A home for sale in Gautier was designed and built by one of South Mississippi’s best known developers, the self-taught contractor Carroll Ishee.
The 3-bedroom house is located at 8305 Pine Cone Drive in north Gautier, near the recently reopened Hickory Hills Golf Course. It’s listed for an asking price of $260,000.
The real estate listing had a sale pending at 4 p.m. Monday.
Jeff Rosenberg, a preservationist at the Department of Marine Resources, told the Sun Herald the house is “very emblematic of Ishee.”
Rosenberg curated an exhibition on Ishee’s work that is on display indefinitely at the Mary C. O’Keefe Cultural Center in Ocean Springs.
Rosenberg said the house, which was built in 1979, dates from Ishee’s late period and bears characteristics of the style he developed toward the end of his life, including an emphasis on sustainability and harmony with natural surroundings.
Ishee’s death in 1982 dates the house as one of his last constructions.
The mid-centry style home has large fixed glass walls “to create a tree house retreat,” the listing says, and has hidden storage throughout the living areas and a Japanese-style shower room.
“There are only a few Ishee homes that were build on the Coast … a true art lover’s dream,” according to the listing.
Who was Carroll Ishee?
Carroll Ishee was born in 1921 in Hattiesburg. He had no formal training as an architect. He went to law school but “realized he did not care for it,” Rosenberg said.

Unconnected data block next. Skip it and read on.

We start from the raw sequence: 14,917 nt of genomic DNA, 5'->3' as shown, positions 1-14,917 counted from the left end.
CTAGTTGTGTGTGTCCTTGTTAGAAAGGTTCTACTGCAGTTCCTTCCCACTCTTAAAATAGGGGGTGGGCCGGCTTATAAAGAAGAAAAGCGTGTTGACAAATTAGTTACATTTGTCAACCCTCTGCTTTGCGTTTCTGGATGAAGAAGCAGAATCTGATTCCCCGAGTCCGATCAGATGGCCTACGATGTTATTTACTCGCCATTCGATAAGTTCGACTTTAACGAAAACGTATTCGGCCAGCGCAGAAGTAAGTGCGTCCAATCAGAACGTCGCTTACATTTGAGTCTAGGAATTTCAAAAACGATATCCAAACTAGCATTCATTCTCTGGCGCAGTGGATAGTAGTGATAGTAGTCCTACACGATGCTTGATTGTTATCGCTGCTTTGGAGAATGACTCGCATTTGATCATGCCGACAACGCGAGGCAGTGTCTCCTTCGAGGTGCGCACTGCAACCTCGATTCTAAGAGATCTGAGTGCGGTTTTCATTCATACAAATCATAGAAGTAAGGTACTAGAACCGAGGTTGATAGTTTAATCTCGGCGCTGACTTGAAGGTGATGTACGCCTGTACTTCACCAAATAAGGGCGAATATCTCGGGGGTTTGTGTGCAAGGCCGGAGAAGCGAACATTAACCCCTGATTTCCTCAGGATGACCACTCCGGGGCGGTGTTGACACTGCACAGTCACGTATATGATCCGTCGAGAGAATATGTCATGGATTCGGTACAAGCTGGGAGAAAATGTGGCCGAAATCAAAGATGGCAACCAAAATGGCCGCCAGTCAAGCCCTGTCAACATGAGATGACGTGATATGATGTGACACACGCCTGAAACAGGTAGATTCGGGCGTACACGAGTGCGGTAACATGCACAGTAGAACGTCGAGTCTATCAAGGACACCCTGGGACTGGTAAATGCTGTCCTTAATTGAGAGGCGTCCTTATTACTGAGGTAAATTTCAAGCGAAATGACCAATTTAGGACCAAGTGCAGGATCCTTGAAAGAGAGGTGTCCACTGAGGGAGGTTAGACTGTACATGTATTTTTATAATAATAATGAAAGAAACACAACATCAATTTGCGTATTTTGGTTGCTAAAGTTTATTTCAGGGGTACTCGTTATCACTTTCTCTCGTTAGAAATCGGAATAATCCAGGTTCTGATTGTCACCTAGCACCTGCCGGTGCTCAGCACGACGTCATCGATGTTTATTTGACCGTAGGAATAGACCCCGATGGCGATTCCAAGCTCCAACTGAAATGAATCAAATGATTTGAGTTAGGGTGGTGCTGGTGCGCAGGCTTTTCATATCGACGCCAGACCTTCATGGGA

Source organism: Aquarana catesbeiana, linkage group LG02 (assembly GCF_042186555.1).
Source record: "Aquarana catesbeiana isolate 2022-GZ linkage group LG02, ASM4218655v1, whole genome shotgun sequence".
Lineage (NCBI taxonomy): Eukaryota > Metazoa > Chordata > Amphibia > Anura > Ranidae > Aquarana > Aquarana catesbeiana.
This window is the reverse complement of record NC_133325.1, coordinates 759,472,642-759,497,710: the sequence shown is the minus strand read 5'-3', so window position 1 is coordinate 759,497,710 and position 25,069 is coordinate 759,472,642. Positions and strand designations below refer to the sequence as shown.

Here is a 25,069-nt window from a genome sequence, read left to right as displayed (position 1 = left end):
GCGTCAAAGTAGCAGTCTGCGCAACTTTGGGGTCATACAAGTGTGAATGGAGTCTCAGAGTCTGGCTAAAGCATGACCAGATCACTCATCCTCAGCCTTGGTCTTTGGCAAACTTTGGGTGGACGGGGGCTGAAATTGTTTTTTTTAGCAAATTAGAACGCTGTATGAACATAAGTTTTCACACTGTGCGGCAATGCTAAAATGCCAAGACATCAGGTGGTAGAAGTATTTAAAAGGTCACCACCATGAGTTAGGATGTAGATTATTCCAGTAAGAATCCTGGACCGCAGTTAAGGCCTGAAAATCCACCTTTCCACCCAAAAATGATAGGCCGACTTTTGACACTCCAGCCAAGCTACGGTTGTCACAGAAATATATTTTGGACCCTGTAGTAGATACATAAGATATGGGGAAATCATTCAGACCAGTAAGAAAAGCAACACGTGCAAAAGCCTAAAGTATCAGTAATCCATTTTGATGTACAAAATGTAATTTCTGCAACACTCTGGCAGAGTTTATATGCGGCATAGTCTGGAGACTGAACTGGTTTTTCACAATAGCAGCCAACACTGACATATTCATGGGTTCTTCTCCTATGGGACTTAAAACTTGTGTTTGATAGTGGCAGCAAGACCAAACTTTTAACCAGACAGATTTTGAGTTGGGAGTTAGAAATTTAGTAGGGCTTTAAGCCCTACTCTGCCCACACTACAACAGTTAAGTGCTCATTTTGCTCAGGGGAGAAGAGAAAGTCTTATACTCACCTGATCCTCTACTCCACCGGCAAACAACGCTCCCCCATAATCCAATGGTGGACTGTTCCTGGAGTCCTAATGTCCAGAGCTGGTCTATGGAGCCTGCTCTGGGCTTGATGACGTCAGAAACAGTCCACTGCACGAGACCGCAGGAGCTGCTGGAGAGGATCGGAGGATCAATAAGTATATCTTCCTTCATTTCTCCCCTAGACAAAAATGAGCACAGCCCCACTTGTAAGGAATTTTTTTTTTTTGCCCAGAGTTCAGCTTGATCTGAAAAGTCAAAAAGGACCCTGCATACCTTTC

But over the course of a four-decade career building homes across South Mississippi, he developed an idiosyncratic style that makes many of his houses recognizable across the Coast today.
Ishee had already been building homes in a minimalist style when he suffered a traumatic heart attack in 1963, an experience Rosenberg sees as a lynchpin event in Ishee’s career.
During the year-long period of recuperation that followed his heart attack, Rosenberg said, Ishee read library books about architecture his wife brought him from the University of South Mississippi, where she was a graduate student. He taught himself techniques like perspective drawing in order to refine his craft.
When he was able to work again, the autodidact builder’s new homes tended not to include features like lawns that required extensive maintenance. Rosenberg said this change stemmed from Ishee’s experience of the heart attack, which he blamed on working too hard.
Rosenberg said there is a “mystique” around these homes which is partly a result of the fact that many were built on densely wooded lots, and can’t be seen from the road.
This is part of a wider preoccupation Ishee adopted with the natural environment, which is reflected in the Gautier home now for sale.
Rosenberg noted that, on this house’s front door, “there’s no traditional knob; it’s a giant tree branch. That’s the connection with nature.”
Bid for national recognition for local builder
Rosenberg, the preservation coordinator for the Mississippi Department of Marine Resources, has spent years researching the life and work of Ishee, and is in the process of submitting a list of his buildings to the National Register of Historic Places.
Placement on the register would help ensure protection for the homes in the event of disaster damage and recognition for the artistry in their construction.
But while such national recognition has so far eluded Ishee’s legacy, he is something of a household name here in South Mississippi, where about 150 of his buildings remain standing, with a large concentration in Ocean Springs.
“If you ask anybody on the Gulf Coast about Ishee homes, they’ve heard of them, so there’s always been a large public interest,” Rosenberg said.
This story was originally published March 28, 2022 4:30 PM.